Every thing you want to accomplish in life will require some bit of effort.  A great work ethic is what drives you through those hard times when you start to forget why you are doing something.  College offers a great time to develop that work ethic whether it’s in class, in a club, or on the job.  Don’t be afraid to fail and practice developing the endurance that will pay off later in life.

(photo credit SBA73)

How to Maintain Your Own Lawn

I recently spent some time teaching myself on how to maintain my lawn well without paying big bucks for someone else to do it.  The situation arose after realizing that I love spending time in my yard and, because of that, would rather do it myself than pay someone else to do it.  This provides me with a hobby I enjoy along with some financial savings. Continue reading How to Maintain Your Own Lawn

The Best of Money Carnival #48: My Top 10

To all my readers new and old, it’s a pleasure to be hosting the Best of Money Carnival this week. This carnival is one of the most well known in the personal finance blogosphere and always features a great collection of personal finance articles. After perusing a long list of outstanding articles, I have picked my favorites. Thanks to all the entries and continue to enter for a chance to be featured.

My Top 10 and Thoughts

Starting with the best, here they are.

  1. The Winner! 11 Great 40 Dollar Investments – A great simple list of ways to spend 40 dollars well. A nice article without all the overwhelming information you see in other blogs.
  2. It’s Never Too Early to Teach Children Good Money Habits – Teaching your children about finance should be a top priority today (or when you have them).
  3. How To Get More Value Out of Your College Education – Too many people go to college because everyone else is going. Understanding why college is important and how to get the most out of it can set you far ahead of the crowd.
  4. What is a 529 College Savings Plan? – In line with the last two articles, be sure to save for your kids college one day. Here’s a good summary on how to get started and what to expect.
  5. Wipe Away Debt Problems With Debt Snowflakes – An interesting micro version on the popular “Snowball” theory Dave Ramsey followers know of.
  6. 5 Ways to Ask Your Boss for a Raise – Learning how to get the most money for your work make improve your balance sheet than any other savings advice.
  7. When Your Dual Income is Cut in Half – In a recession it’s important to know how to react when you lose a job. Here are some ideas to consider.
  8. Costs In Buying A Home Besides Your Mortgage – Buying a house comes with a lot of responsibility. Be prepared with this great checklist before committing.
  9. Living frugally for early retirement – We often overwhelm are lives with too much stuff. Here’s a fun perspective on a simple life in retirement.
  10. Avoiding Online Money Making Scams – A few good reminders on what to avoid when walking through the financial world online.

Be sure to check out all the posts. If you would like to take part in a similar carnival that’s just getting started take a look at the Find Time, Save Money, and Have Fun Carnival page.

How to Live Beyond Time and Money

This past week I took a short break from blogging to reflect on everything else in life. As wonderful of a hobby as blogging has been for me, I always like to take some time to reflect on my life and make sure I’m heading in a good direction. Although I enjoy looking at great ways to save time and money, the past week of reflection have helped me remember the important things in life. So if you’re ever stuck in a time when money or time or some other personal worry is overwhelming you, I hope you come back and think about these ideas on living beyond money.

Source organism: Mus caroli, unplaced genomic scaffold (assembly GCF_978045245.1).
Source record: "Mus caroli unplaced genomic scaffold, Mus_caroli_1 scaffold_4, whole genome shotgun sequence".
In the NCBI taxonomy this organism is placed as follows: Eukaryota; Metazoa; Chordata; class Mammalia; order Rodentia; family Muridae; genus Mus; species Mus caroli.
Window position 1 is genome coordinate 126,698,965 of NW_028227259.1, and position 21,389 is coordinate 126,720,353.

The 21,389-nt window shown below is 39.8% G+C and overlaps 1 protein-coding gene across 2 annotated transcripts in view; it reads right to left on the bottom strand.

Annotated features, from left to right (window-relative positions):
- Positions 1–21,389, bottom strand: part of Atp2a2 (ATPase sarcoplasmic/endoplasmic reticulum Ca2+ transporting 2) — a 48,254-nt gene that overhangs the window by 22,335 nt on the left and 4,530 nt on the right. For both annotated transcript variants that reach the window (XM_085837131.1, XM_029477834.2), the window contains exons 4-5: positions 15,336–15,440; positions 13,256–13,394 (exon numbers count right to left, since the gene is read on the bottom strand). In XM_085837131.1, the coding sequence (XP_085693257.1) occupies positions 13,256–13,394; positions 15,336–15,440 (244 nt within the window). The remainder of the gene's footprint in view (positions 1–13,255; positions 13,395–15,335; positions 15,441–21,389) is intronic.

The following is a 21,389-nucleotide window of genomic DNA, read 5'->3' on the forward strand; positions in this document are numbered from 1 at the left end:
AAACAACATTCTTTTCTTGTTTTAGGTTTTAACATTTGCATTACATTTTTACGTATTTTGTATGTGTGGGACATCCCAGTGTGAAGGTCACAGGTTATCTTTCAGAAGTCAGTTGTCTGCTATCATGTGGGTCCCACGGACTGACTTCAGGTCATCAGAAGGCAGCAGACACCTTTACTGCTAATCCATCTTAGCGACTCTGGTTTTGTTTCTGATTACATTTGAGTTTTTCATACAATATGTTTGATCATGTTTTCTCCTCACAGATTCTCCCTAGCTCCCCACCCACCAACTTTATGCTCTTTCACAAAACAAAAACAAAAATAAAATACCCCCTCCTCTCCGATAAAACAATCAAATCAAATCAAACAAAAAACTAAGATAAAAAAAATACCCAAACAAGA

Time is Limited and Money is only a Tool

I always like focusing on finding time and saving money because they are two things that are very useful.

  • Time is our greatest commodity and most limited resource. We all have the same amount per day and will make some decision on how we use it.
  • Money is the great medium of exchange. It allows people to serve others indirectly in a way that has helped millions.

But while useful, optimizing your time and money can be a distraction.

  • If you spend too much time worrying about your time, then you won’t have any time left to worry about.
  • It’s not worth it to save up millions while giving up great opportunities. Money is a tool that should be used wisely.

Take a Break and Serve Others

If you find yourself in a phase where all you worry about is time and money, then take a break to serve others. Sometimes thinking about money and time gets me so caught up on myself that I need a way to look outward. Here are some ways to impact others.

  • Buy some friends dinner. This helps build relationships and reminds you that treating your friends is a lot more fun than treating yourself.
  • Support a cause with Time. It’s easy to write a check to help someone, but take the next step and spend a day building a Habitat house, working at a homeless shelter, or aiding someone with a handicap. This will greatly impact your heart and remind you that you are blessed to have as much time as you have.
  • Reflect on your priorities.  Taking time to step back and think about what your priorities are versus what you are actually doing should help figure out what’s out of line.

Don’t Be Mastered by Time or Money

In the end, time and money shouldn’t control you. They are two things that if used well can make your life great or destroy it if used poorly. Whenever you realize that your life is being run by a constant need for more time or money, just step back and think about what you are really living for.

Thanks for your time. What are your thoughts about living beyond time and money? Leave a comment or send this to a friend.